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Crowns in my purse I have, and goods at home,
PET. Signior Hortensio, 'twixt such friends as we
As wealth is burden of my wooing dance,
Be she as foul as was Florentius' love,
I come to wive it wealthily in Padua ;
GRU. Nay; look you, Sir, he tells you flatly what his
HOR. Petruchio, since we are stepp'd thus far in,
Petruchio, help thee to a wife
With wealth enough, and young and beauteous;
Is that she is intolerable curst,
And shrewd, and froward; so beyond all measure
I would not wed her for a mine of gold.
HOR. Her father is Baptista Minola,
An affable and courteous gentleman:
Her name is Katharina Minola,
Renown'd in Padua for her scolding tongue.
I will not sleep, Hortensio, till I see her;
GRU. I pray you, Sir, let him go while the humour lasts. O' my word, an she knew him as well as I do, she would think scolding would do little good upon him: she may, perhaps, call him half a score knaves or so: why, that's nothing; an he begin once, he'll rail in his rope1-tricks. I'll tell you what, Sir, an she stand him but a little, he will throw a figure in her face, and so disfigure her with it that she shall have no more eyes to see withal than a cat. You know him not, Sir. HOR. Tarry, Petruchio, I must go with thee,
For in Baptista's keep my treasure is :
He hath the jewel of my life in hold,
His youngest daughter, beautiful Bianca,
And her withholds from me, and other more,
For those defects I have before rehears'd,
Therefore this order hath Baptista ta'en
A title for a maid, of all titles the worst.
HOR. Now shall my friend Petruchio do me grace ;
And offer me, disguis'd in sober robes,
To old Baptista as a schoolmaster
Well seen3 in music, to instruct Bianca;
That so I may by this device at least
ACT I GRU. Here's no knavery! See, to beguile the old folks, how the young folks lay their heads together!
Enter GREMIO, and LUCENTIO disguised.
Master, Master, look about you: who goes there, ha?
HOR. Peace, Grumio! 'tis the rival of my love.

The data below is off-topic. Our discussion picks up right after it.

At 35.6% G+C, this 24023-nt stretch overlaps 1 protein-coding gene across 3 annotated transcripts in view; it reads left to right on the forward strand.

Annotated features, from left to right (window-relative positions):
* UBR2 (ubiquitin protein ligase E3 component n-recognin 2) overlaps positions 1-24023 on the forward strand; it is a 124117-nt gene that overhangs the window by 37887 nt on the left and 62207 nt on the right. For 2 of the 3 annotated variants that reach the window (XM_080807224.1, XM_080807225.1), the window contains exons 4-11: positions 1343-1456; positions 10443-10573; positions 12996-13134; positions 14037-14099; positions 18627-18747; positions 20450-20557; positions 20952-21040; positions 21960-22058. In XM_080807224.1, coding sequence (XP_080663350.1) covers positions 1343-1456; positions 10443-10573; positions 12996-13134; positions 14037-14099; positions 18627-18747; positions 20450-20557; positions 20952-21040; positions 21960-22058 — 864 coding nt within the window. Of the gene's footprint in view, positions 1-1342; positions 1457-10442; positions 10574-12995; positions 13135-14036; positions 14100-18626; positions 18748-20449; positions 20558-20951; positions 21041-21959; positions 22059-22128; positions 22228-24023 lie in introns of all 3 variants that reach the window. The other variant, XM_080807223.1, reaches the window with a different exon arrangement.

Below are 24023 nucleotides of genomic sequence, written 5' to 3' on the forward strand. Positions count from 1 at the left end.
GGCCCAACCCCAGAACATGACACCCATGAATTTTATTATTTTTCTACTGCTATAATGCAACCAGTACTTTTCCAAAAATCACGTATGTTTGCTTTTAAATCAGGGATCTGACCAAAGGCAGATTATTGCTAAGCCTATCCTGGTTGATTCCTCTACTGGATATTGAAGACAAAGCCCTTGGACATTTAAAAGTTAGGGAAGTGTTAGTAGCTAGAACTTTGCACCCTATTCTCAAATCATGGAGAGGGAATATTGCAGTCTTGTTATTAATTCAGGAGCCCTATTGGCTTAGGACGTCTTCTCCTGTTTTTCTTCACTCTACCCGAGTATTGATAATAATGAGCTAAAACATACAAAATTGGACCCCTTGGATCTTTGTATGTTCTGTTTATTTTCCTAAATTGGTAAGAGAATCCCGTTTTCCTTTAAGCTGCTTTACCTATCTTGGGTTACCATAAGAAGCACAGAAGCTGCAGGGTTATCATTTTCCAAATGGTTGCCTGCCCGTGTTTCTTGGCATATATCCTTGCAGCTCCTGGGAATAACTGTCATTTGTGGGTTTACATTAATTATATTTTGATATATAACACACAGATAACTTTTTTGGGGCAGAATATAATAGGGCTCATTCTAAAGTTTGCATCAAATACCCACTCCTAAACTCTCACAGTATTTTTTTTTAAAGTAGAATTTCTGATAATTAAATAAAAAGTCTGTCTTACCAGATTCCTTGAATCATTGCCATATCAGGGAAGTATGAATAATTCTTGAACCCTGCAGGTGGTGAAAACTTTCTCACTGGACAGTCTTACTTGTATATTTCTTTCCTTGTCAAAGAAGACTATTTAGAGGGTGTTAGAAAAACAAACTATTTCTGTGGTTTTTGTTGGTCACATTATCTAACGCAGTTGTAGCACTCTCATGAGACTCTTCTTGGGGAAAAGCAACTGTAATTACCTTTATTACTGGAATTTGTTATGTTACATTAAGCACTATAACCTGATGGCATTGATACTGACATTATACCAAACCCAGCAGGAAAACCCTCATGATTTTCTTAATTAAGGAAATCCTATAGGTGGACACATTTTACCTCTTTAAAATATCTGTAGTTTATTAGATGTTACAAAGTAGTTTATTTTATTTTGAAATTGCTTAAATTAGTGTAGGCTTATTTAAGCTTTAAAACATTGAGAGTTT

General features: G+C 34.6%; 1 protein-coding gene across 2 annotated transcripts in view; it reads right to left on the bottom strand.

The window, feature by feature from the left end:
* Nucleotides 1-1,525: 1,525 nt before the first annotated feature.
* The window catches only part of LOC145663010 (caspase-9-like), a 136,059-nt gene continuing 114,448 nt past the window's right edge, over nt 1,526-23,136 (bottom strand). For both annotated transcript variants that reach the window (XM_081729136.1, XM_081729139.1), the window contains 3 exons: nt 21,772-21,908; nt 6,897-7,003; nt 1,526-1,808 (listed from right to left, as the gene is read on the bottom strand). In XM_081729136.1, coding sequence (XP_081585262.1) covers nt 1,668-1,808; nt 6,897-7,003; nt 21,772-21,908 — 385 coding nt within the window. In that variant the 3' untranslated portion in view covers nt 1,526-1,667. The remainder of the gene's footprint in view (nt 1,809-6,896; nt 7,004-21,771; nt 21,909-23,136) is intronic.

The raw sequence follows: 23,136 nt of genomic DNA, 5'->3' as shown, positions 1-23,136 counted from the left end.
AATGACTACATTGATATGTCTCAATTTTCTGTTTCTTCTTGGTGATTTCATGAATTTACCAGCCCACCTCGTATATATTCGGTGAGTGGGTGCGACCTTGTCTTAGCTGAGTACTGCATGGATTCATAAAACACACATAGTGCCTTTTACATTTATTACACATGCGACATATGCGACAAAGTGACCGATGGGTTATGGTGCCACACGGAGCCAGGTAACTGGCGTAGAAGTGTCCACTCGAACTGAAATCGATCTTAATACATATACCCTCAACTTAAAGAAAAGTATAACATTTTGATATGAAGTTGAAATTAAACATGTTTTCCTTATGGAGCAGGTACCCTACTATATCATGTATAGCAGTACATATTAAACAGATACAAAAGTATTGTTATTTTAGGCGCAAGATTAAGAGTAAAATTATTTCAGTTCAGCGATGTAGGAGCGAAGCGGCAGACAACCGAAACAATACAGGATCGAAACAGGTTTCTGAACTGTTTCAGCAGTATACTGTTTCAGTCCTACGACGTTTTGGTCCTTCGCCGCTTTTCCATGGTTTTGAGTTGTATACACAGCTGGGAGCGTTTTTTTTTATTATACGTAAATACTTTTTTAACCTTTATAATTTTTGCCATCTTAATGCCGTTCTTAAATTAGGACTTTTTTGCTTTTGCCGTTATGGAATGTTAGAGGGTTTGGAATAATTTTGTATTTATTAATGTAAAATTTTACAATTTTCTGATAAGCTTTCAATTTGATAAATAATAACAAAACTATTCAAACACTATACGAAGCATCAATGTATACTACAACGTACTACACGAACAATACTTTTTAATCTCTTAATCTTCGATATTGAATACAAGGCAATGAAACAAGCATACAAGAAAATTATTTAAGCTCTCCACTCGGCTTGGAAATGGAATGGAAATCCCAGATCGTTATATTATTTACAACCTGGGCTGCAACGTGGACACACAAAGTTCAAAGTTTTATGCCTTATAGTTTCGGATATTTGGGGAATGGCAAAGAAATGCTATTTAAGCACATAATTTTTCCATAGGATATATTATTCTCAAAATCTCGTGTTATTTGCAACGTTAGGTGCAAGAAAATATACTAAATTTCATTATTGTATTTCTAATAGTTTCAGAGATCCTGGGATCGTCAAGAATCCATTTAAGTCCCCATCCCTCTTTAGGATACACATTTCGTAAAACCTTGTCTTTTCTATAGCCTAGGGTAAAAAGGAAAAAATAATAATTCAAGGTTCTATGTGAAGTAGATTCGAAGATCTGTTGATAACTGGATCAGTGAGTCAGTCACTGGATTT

Petruchio, stand by awhile.
GRU. A proper stripling and an amorous!
Hark you; I'll have them very fairly bound:
Signior Baptista's liberality,
I'll mend it with a largess. Take your paper too,
To whom they go to. What will you read to her?
As for my patron, stand you so assur'd,
GRU. O this woodcock! what an ass it is!
PET. Peace, sirrah!
HOR. Grumio, mum! God save you, Signior Gremio!
Trow you whither I am going? To Baptista Minola.
About a schoolmaster for fair Bianca:
And by good fortune I have lighted well
On this young man; for learning and behaviour
Fit for her turn; well read in poetry
And other books, good ones, I warrant ye.
So shall I be no whit behind in duty
To fair Bianca, so belov'd of me.
GRE. Belov'd of me; and that my deeds shall prove.
GRU. And that his bags shall prove!
HOR. Gremio, 'tis now no time to vent our love:
Hortensio, have you told him all her faults?
GRE. No? sayest me so, Friend? What country
PET. Born in Verona, old Antonio's son:
My father dead, my fortune lives for me;
And I do hope good days and long to see.
GRE. Sir, such a life, with such a wife, were strange!
But if you have a stomach, to 't a' God's name!
But will you woo this wild-cat?
Will I live?
And Heaven's artillery thunder in the skies?
Have I not in a pitched battle heard
Loud 'larums, neighing steeds, and trumpets' clang?
That gives not half so great a blow to th' ear
As will a chestnut in a farmer's fire?
Tush, tush! fear2 boys with bugs.
For he fears* none!
1 equally, not differently.
4 is afraid of.
ACT I GRE. Hortensio, hark:
This gentleman is happily arriv'd,
My mind presumes, for his own good and our's.
And bear his charge of wooing, whatsoever.
Enter TRANIO, brave,' and BIONDELLO.
TRA. Gentlemen, God save you! If I may be bold, tell me, I beseech you, which is the readiest way to the house of Signior Baptista Minola?
GRE. He that has the two fair daughters: is 't he you
TRA. Even he: Biondello!
GRE. Hark you, Sir; you mean not her to
TRA. Perhaps, him and her, Sir: what have you to do?
TRA. I love no chiders, Sir.
Luc. Well begun, Tranio.
Biondello, let's away.
Sir, a word ere you go:
Are you a suitor to the maid you talk of, yea or no? TRA. An if I be, Sir, is it any offence?
GRE. No; if without more words you will get you hence.
TRA. Why, Sir, I pray, are not the streets as free
For me as for you?
But so is not she.
For this reason, if you'll know,
TRA. For what reason, I beseech you?
That she's the choice love of Signior Gremio.
To whom my father is not all unknown;
1 richly dressed.